Weekend interview: How to improve lives through simulation

One bit at a time, Dr David McKee is turning the world 3D – and he’s starting with Yorkshire. It’s a big county, but he reckons he’ll have it all looking three-dimensional by the end of this month.

Screenshot: Dr McKee says Slingshot’s platform is ‘like The Sims, but in the real world’. Picture: James Hardisty.

His company, Leeds-based Slingshot Simulations, creates “digital twin” technology that could help turn the region into a global pioneer in the field of smart cities.

“We define digital twin technology as the ability to model and mirror the real world,” he told The Yorkshire Post.

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“You can use that, with data from the real world, to do analysis and predict what might happen – to be able to run simulations through forecasting.

“The best analogy would be something like the [computer games] Sims or SimCity. Imagine that, but in the real world.”

Smart cities use sophisticated tech to reduce “friction” in urban environments, making them run more smoothly, cleanly, healthily, and sustainably.

That Dr McKee should run a company involved in the push for smarter cities is perhaps hardly surprising. His background speaks of intellect and commercial nous, but he’s also well acquainted with what can happen when civil society lets people down.

He doesn’t remember his native Northern Ireland, but he still has the accent, courtesy of his parents, who took him aged four to live in Greece. They worked for a charity which helped refugees from the Balkan wars and he lived there until he was 16 – he’s fluent in Greek – and also spent a month in Albania, which was “definitely an eye-opener in terms of poverty”.

He still volunteers with Calvary Chapel Bible College in York, leading a team to work with young people in his “hometown” of Thessaloniki.

As a boy, he ran financial projections in a spreadsheet – “just for my own pocket money, which sounds very sad” – and went on to co-found a couple of start-ups as an undergraduate.

“I’ve always been interested in algorithmic development and building things that are genuinely fascinating,” he says.

“With those start-ups, I was always interested in the data analysis side, even if I wasn’t necessarily consciously aware of it.”

In 2018, he was awarded an enterprise fellowship at the Royal Academy of Engineering, which allowed him to focus on building up Slingshot as a viable commercial proposition.

He says: “As soon as I’d come up with the original idea back in 2013, I had approached the university commercial team and said ‘Look, there’s something here’. So we started to work on it in our spare time and say ‘well how do we build this story?’.”

Dr McKee’s work 3D-modelling our region is part of the Yorkshire Geospatial Twin partnership, a Government-backed project led by Slingshot to improve the transport network in Leeds, York and Hull. It’s also tasked with investigating ways to improve logistics and deal with potential delays at the port of Hull – a very live concern in the wake of Brexit.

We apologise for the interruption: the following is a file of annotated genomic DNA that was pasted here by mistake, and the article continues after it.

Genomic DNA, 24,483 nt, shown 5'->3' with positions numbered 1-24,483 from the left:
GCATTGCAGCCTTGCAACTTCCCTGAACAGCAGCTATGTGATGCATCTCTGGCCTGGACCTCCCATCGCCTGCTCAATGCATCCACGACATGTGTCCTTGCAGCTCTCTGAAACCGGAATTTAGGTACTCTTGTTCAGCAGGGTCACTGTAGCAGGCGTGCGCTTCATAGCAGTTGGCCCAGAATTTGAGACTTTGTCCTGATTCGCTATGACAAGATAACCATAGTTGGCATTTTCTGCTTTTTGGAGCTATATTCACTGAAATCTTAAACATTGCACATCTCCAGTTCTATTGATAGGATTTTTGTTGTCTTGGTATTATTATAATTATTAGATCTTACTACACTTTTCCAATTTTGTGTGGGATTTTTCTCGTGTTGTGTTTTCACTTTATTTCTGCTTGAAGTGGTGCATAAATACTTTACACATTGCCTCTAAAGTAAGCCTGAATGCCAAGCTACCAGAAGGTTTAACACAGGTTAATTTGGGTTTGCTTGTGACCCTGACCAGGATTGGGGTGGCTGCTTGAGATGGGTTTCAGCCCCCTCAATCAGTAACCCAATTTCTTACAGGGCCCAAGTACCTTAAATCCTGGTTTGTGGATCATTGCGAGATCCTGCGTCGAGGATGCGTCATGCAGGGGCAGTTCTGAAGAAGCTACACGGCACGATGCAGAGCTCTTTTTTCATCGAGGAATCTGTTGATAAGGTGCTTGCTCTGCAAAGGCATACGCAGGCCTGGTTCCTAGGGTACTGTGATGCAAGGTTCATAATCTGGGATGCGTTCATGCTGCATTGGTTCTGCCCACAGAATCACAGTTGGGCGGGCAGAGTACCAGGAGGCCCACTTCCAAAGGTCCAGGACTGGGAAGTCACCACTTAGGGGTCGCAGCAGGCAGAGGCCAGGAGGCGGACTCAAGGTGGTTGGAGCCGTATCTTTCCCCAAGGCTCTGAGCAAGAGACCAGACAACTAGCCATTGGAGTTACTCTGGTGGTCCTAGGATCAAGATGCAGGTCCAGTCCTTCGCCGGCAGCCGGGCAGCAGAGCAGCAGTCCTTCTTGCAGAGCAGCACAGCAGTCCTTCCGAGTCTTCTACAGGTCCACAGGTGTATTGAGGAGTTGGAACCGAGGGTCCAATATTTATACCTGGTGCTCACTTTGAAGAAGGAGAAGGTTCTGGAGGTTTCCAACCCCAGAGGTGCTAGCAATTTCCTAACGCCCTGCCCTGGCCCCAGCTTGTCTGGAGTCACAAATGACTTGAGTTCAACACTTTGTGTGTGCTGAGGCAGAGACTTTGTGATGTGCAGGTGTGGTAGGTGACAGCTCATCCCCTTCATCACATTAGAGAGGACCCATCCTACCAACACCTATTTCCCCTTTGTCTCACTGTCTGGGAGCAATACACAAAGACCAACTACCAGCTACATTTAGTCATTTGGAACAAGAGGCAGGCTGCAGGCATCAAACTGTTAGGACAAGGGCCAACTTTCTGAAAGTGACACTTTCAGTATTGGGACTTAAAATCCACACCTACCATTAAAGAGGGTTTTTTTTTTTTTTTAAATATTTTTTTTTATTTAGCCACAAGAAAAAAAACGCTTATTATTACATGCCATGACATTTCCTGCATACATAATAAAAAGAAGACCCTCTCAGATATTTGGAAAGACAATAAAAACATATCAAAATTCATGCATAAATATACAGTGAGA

Slingshot generates virtual city simulations using petabytes of data from sources as diverse as local government and NASA, which allow planners to test different ways of boosting the capacity of transport networks, reducing congestion and cutting air pollution.

The 12-week project, which also involves Arup, BT Group and the three city councils, is one of the largest of its type in the world and if successful, the technology could be adopted globally.

It’s heady stuff, considering that Slingshot’s wizardry evolved from something McKee knocked up to save time during his PhD.

“I was watching my colleagues, who were doing research into the energy efficiency of data centres, and they were spending months doing these models and spreadsheets. And then, when someone got it wrong, that could be nine months of modelling down the drain. That’s a long time, particularly on a PhD,” he says.

“I thought ‘No, I refuse to do that.’ So within four months of starting my PhD I’d built the very first prototype of the simulator that is now our core platform, so we could do it in real time and run the simulations in seconds.

“It was actually not the core area of my research. My PhD itself never actually touched on it, which was curious.”

Slingshot now has 13 employees, but that could change very soon. If the Yorkshire project is a success, the company could see rapid expansion.

“That is very much our vision – to grow to show that this can be done,” says Dr McKee.

“The UK is actually a big player in this sector, with anything between 10 and 15 per cent of the global market. That’s a fair chunk.”

But his ambitions stretch beyond even smart cities. With Slingshot, he ultimately aims to bring digital twin simulation to the streets – not just in terms of the ones he models, but also where he sells it.

“These types of technologies are normally the preserve of the 100 million or billion-dollar companies. They are typically really expensive,” he says.

“But we want this to be in the hands of every local authority, every city, every town, and even small businesses.

“Take the corner shop. We need to get this to the point where a business of that size will be able to use it to some degree, for example for stock prediction. It needs to be a no-brainer for them – that is our aim.

“I won’t pretend that this is an easy journey I’m taking myself on. It’s absolutely going to be fascinating, terrifying, exciting – add whatever adjective you want.”